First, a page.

A poetess with a distinctive style

A poetess with a distinctive style

Karachi:What makes the poets sound different from each other, as they all pass through almost the same experiences of love and hatred? But the poets who are known for their individual style have a capacity to feel and depict their experiences in their own way. And that is what we call style.

Promising poetess Naina Adil also has her own style — her own way to depict her experiences.

She is also writing the “story and the fate of human beings”. She seems more modest in her poetic works and she confesses that at times the actual reality disappears but that doesn’t matter to the poetess.

She declares in her couplets that as she is consistent in making images of the dislocated reality which is in fact her ideal. Hence it would be proper to note that from many (past) decades, the artists, writers and poets are discussing the same reality but with a difference and this ‘difference’ is the actual asset to the creativity in Urdu literature.

Naina Adil, a teacher by profession, is emerging as a good poetess, short story writer, and critic. The images of the reality in her poetry can be seen form her Urdu couplets which follow:

‘Chashme purnam mein pinhan the toofan kaaie — jin ka zahir mein koi kanara na tha:

Naina a’ankhon mein shab bhar chamkta raha — wo jo qismat ka mairi sitara na tha.”

The poetess laments her fate, saying that it was not possible to convert her dream into reality. She knows that the star that shines in her eyes between the drops (as she sweeps the whole night) is far away of her fate, but she is committed to seeing the same star under all circumstances.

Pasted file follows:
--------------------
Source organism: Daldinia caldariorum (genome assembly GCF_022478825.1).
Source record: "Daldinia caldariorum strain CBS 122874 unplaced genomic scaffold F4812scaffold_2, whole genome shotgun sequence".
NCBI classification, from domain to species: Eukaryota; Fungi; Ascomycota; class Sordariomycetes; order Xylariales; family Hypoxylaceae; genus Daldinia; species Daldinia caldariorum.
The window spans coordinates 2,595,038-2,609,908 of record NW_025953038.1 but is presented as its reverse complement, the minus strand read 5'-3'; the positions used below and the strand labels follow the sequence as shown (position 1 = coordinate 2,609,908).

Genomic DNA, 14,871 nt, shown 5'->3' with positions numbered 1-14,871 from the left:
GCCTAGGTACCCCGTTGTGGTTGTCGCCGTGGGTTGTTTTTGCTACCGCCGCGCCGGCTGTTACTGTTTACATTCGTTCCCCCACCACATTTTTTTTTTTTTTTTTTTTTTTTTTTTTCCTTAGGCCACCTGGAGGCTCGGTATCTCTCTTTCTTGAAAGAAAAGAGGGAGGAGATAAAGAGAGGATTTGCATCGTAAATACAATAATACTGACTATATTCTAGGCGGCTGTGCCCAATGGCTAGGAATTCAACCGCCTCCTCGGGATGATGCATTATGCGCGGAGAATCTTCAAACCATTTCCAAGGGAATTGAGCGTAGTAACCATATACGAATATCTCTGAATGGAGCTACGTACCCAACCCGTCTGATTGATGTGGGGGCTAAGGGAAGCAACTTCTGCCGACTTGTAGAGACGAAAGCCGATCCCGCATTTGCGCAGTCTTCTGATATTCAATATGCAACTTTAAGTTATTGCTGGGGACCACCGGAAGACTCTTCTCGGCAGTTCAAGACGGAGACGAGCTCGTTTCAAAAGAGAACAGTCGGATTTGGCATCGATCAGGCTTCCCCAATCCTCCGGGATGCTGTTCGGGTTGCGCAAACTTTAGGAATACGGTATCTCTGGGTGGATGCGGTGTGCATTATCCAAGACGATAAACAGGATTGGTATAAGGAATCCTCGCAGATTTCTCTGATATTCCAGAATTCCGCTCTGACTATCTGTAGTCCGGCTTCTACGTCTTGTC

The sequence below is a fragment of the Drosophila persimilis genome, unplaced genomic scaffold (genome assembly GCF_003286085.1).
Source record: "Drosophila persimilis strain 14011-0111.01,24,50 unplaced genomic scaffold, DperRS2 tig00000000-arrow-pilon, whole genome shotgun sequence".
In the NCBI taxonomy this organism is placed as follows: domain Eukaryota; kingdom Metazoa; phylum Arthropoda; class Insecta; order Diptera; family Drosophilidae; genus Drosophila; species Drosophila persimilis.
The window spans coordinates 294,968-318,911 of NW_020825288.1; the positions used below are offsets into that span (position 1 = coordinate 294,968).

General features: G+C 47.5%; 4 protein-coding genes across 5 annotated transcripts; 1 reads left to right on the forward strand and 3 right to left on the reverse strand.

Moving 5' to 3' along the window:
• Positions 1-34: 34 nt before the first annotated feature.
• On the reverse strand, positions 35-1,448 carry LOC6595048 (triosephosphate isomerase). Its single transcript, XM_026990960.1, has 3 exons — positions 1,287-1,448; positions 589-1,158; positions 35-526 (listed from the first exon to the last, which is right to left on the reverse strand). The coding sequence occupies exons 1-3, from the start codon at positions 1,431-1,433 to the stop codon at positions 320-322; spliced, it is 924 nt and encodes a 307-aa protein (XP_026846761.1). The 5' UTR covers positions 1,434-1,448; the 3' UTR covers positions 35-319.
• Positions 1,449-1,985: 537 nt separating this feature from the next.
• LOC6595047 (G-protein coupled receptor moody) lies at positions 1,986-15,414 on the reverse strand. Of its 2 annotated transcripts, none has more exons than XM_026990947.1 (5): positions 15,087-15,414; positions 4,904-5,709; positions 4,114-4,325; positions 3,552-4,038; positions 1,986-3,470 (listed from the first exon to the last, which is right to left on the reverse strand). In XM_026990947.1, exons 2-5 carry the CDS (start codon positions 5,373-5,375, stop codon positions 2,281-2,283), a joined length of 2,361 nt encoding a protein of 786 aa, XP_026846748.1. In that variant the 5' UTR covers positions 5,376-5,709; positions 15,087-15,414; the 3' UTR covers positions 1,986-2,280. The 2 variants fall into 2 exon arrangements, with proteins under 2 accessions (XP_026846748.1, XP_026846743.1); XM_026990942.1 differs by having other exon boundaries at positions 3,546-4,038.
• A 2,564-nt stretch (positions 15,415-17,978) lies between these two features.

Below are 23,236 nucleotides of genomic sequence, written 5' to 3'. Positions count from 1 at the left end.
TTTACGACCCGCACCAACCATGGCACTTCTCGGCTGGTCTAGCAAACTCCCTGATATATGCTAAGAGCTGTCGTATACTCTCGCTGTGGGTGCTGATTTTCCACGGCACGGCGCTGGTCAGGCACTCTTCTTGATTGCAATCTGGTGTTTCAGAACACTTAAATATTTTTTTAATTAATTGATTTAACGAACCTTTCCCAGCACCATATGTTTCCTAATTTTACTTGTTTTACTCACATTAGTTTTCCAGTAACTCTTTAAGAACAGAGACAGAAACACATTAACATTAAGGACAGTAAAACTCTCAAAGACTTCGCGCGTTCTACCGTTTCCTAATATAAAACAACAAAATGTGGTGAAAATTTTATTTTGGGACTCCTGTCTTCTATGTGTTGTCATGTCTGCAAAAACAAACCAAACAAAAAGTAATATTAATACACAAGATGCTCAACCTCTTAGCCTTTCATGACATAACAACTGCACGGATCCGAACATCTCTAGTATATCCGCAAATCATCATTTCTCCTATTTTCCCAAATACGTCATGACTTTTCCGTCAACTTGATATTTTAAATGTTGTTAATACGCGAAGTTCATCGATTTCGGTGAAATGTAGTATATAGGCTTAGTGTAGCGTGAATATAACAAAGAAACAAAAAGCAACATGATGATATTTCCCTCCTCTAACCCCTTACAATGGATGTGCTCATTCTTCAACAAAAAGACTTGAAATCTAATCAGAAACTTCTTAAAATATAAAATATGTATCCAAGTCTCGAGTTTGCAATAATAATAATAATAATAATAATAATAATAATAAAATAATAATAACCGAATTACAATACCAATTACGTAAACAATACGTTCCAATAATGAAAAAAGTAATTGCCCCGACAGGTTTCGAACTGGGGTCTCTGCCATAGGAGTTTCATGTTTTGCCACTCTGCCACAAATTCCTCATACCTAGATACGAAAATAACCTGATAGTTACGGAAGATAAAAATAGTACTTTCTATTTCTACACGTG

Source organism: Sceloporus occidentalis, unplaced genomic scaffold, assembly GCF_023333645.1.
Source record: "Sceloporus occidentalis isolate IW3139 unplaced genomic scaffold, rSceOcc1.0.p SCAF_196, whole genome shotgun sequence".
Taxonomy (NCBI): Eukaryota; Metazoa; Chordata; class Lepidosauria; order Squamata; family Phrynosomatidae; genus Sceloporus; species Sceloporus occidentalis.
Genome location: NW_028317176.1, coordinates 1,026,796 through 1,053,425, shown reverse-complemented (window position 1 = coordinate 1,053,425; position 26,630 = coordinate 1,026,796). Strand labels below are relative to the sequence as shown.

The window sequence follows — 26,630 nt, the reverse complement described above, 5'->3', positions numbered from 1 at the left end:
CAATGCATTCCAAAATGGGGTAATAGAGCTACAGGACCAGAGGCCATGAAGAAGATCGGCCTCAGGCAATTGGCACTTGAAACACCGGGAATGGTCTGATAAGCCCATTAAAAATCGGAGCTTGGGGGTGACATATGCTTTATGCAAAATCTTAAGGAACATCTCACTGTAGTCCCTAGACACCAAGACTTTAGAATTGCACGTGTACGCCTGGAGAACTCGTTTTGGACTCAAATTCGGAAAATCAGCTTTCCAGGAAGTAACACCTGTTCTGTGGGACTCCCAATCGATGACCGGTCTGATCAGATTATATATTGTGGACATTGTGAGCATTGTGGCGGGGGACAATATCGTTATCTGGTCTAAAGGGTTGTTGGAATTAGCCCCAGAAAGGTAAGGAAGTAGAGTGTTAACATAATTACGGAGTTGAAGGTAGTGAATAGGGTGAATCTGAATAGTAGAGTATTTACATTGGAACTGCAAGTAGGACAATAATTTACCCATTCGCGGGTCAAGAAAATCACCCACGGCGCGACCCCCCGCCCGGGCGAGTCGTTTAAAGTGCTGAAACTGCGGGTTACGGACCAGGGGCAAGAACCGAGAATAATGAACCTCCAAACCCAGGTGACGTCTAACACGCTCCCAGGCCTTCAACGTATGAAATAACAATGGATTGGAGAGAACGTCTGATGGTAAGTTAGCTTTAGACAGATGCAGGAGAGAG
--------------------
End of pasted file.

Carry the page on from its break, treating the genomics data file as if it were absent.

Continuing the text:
In two of her other couplets she says that despite the fact that the mirror shows a contradictory reflection that looks sometimes known and sometimes strange, it is a kind of curiosity that culminates into a passion.

In her Urdu line she depicts this poetic reality as follows:

“Ik aks a’aiene mein musalsal — aashna he kabhi ajnabi he: Roze mehshar hi ab khatm ho gi — wo qayamat jo dil mein machchi he.”

Her latest collection of poems, Ghazals, sounds fantastic, capturing today’s sensibilities with unique metaphors and symbols.

Her poetic view says that she is now at a place where she thinks herself a missing person and only finds herself in the company of her lover. Moreover she finds herself in such a magical atmosphere or she has been so mesmerised that trouble makers also look like trouble shooters and this is all because of the vigorous force of love and passion. Her Urdu couplets say “Ishq ye kaisi reh pe le a’aya — khud ko dhoondha jahan tujhe paaya — khud faraibi ke aik jungle mein — khaar bhi misle gul nazar a’aya — yun achanak wo mil gia mujh ko — jaise shidat kid hoop mein saaya.”

In her other short stories such as ‘Pakistan ka badsha’, ‘Baichaari’, ‘Qasim Ka Khuda’ and others she brings to light miseries of life in a class set up. She rejects exploitation of people in this society and the undercurrents of her stories raising voice for the week and down-trodden sections of the society.

Her latest couplets of a ‘ghazal’ highlight amazing aspect of the beliefs and conceptions of people and take advantage of these beliefs in an amazing poetic style while adding “khushi ka jo lamha chale a’asman se — pohnchne mein ham tak zamana laga de — tamana ka mitna tau mumkin naheen he — magar he ye mimkin keh ham ko mita de.”

Naina Adil tells that her original name is Humaira Adil, but she prefers to write in Urdu with her pen name.

She has done her masters in Urdu from Federal Urdu University and is planning to become doctor by getting philosophy of doctorate in a subject in Urdu literature, in future.

Naina has written many critical essays on poetry, fiction and other prominent literary personalities. She says that she was compiling her poetic works and short stories to bring about her two separate collections titled ‘Chaman Zare Hasti’ containing her poetry and ‘Iztirab-e-Fann’ containing her Urdu short stories.

Adil Sherwan, her husband who is her colleague in the filed of education, says that professionally he is an accountant, but takes lots of interest in education and used to teach children along with his wife. Sherwan has a very good taste of literature, but says that he liked the poetry and other prose work by his wife and that was why he fully backed his wife’ efforts. The couple is living a very happily life with their three children; two daughters and a son.The news